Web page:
Unfortunately, in an effort to solve this problem the FCC may be about to create a whole host of new ones, this time for people’s privacy. On Thursday, January 29th, the FCC will vote on new E911 rules which would require carriers to provide more accurate location information—within 50 meters horizontally, and three meters vertically—enough to pinpoint what floor of a building somebody is on. The four major carriers have proposed a roadmap [PDF] that outlines how they intend to meet these new rules when they are finalized, but this roadmap is almost completely devoid of any mention of privacy safeguards.

The Privacy Dangers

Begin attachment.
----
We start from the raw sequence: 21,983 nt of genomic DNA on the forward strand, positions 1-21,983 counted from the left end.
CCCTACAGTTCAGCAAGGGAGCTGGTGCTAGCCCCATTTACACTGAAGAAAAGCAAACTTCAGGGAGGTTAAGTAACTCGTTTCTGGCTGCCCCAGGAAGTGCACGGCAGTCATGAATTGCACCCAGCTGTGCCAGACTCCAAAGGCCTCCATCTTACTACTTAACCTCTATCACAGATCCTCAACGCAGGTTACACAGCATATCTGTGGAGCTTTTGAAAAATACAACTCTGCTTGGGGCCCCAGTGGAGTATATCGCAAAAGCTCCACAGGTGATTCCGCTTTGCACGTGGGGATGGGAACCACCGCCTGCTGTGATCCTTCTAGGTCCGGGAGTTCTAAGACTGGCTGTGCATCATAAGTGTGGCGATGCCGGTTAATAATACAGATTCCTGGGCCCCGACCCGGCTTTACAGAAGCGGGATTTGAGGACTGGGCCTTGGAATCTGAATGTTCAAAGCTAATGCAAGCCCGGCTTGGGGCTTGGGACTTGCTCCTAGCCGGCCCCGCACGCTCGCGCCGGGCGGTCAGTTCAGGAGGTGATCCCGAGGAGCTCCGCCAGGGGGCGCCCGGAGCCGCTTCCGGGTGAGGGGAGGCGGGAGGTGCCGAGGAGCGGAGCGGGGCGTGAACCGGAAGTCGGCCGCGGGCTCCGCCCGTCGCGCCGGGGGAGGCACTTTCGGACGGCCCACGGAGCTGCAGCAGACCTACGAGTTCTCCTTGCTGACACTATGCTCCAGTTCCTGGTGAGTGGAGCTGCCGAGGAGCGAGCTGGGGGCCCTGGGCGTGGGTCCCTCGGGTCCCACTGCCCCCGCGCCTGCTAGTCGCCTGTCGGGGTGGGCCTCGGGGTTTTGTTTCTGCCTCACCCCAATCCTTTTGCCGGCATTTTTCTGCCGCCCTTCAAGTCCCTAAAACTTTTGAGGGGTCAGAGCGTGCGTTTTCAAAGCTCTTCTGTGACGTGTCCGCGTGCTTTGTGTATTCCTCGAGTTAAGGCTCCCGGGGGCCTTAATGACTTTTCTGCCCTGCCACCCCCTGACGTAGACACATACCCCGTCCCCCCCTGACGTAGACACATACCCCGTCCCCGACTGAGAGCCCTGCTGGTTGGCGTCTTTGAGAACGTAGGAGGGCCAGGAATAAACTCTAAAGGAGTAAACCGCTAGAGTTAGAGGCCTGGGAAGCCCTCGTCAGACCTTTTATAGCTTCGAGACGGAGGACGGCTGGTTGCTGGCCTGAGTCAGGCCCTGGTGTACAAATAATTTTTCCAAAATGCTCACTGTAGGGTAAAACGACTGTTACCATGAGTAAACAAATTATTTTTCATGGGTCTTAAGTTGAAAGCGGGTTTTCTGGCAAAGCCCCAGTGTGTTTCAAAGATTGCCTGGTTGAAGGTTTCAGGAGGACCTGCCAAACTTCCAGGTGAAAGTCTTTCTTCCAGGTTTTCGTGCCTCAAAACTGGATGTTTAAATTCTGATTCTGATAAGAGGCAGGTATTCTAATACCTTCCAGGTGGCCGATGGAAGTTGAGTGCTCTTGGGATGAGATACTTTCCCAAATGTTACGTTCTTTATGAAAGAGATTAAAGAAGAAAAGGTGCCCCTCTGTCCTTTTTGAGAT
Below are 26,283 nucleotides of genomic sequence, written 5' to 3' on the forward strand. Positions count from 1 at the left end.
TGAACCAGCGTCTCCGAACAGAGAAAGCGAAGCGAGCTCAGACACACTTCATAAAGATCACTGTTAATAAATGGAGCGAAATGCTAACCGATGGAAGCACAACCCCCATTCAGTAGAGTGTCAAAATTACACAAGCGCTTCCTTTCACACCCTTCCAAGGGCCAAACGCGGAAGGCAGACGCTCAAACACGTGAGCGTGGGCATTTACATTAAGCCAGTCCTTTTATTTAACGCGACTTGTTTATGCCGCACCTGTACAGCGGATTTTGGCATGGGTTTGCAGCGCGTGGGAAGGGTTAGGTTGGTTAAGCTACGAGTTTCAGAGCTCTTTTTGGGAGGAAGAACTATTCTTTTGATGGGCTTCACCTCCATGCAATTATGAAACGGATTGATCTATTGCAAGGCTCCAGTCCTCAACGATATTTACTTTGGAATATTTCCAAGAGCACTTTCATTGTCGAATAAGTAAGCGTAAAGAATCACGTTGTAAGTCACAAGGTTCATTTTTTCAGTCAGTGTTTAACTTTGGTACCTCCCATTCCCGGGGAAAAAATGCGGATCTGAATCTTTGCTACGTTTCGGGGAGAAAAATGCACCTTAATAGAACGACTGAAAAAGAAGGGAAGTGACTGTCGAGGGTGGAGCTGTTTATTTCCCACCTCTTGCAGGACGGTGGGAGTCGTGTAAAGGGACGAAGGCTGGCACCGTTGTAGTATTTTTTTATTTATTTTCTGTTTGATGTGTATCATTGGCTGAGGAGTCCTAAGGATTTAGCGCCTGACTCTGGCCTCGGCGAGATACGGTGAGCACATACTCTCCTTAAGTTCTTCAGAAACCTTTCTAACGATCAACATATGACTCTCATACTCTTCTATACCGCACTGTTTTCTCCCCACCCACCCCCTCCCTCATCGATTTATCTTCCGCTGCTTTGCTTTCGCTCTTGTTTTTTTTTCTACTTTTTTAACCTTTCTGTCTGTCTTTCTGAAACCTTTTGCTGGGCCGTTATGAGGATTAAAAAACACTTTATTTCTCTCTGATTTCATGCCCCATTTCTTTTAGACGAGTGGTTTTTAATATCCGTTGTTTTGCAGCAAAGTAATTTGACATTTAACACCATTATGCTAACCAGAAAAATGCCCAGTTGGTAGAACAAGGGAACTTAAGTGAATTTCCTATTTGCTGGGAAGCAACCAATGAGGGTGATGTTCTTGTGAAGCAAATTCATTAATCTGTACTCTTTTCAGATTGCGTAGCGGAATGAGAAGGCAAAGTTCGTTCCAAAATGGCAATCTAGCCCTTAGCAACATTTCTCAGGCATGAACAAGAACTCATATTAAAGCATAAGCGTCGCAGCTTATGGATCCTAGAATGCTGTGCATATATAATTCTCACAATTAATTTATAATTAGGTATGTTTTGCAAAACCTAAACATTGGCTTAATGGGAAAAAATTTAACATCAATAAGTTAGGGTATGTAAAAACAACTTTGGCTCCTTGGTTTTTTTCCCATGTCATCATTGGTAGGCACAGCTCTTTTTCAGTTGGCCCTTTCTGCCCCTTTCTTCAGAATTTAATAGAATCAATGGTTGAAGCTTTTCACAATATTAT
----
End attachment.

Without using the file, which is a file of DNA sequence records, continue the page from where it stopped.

For example, the roadmap and the FCC rules aren’t clear about whether enhanced location reporting will always be on whenever the phone is on, or only available during 911 calls; or if it’s not always on, whether it will have to be triggered on the phone or could be triggered remotely. Without more specific guidelines, this could mean that carriers could use E911 regulations as an excuse to ubiquitously track the precise locations of all of their customers, both indoors and outdoors, all the time. Of course organizations like the NSA and DEA will likely demand access to that data, using the flimsy reasoning that such information is “only metadata.” There’s also the risk that state or local police might try to get this data without a warrant. While the U.S. Supreme Court made clear in U.S. v. Jones that Americans’ location history enjoys significant privacy protections, and in Riley v. California that our mobile phones are also entitled to strong privacy protections, it’s still not settled on the national level whether or not police need a warrant in order to demand location information from a mobile carrier.